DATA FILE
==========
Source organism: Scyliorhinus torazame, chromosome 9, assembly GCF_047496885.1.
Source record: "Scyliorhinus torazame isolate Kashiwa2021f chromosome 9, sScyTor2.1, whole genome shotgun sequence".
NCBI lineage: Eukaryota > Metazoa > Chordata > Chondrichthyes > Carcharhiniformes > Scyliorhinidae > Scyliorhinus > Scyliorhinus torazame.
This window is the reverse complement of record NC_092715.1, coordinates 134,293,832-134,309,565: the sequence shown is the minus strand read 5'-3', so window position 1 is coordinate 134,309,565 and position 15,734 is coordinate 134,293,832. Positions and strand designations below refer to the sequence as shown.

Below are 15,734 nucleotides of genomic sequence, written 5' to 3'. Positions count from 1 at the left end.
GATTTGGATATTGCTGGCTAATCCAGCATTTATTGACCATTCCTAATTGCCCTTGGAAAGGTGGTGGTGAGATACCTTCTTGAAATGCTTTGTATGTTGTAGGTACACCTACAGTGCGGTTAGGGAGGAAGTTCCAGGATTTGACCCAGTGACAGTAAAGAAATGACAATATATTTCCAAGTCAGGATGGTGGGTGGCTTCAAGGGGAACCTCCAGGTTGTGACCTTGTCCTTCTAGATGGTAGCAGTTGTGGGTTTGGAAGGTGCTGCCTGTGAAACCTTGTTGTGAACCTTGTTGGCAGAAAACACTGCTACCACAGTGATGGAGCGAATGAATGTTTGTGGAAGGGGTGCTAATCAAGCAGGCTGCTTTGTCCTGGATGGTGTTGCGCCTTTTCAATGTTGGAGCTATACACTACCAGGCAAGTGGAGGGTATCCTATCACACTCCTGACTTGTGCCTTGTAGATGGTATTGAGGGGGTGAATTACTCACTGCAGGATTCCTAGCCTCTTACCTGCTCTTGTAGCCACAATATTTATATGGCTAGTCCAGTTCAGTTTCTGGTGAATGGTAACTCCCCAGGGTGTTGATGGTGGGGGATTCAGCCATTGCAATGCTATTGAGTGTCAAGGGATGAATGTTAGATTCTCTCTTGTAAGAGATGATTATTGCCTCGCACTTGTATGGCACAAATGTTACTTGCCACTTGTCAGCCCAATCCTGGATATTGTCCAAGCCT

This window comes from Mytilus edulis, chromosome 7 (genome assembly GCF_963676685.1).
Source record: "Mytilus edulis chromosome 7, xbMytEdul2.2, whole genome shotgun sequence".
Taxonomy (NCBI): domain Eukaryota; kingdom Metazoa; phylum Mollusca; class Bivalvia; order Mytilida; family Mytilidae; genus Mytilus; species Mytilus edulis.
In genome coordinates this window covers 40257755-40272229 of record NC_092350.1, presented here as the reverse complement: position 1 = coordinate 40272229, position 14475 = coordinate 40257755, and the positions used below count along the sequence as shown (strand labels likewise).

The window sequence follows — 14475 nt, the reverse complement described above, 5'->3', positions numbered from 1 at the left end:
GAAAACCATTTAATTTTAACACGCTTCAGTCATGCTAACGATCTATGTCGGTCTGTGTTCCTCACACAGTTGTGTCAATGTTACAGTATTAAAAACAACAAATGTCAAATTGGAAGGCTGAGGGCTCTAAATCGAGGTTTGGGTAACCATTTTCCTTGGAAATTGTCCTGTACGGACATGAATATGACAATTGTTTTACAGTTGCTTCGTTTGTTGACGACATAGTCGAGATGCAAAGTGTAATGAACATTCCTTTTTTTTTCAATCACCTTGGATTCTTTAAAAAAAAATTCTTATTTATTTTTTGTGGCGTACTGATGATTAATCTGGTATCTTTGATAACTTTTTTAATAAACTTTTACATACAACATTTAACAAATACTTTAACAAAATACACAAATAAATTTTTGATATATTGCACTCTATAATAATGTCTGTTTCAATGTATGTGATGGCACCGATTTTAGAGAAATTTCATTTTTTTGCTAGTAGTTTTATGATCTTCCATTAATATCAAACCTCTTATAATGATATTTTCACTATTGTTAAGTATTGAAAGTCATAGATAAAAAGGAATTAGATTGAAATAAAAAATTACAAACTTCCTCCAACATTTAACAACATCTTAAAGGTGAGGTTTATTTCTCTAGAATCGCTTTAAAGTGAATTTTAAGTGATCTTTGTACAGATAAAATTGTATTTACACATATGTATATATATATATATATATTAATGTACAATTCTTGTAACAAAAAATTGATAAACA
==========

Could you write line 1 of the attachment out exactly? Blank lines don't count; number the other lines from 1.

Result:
Source organism: Scyliorhinus torazame, chromosome 9, assembly GCF_047496885.1.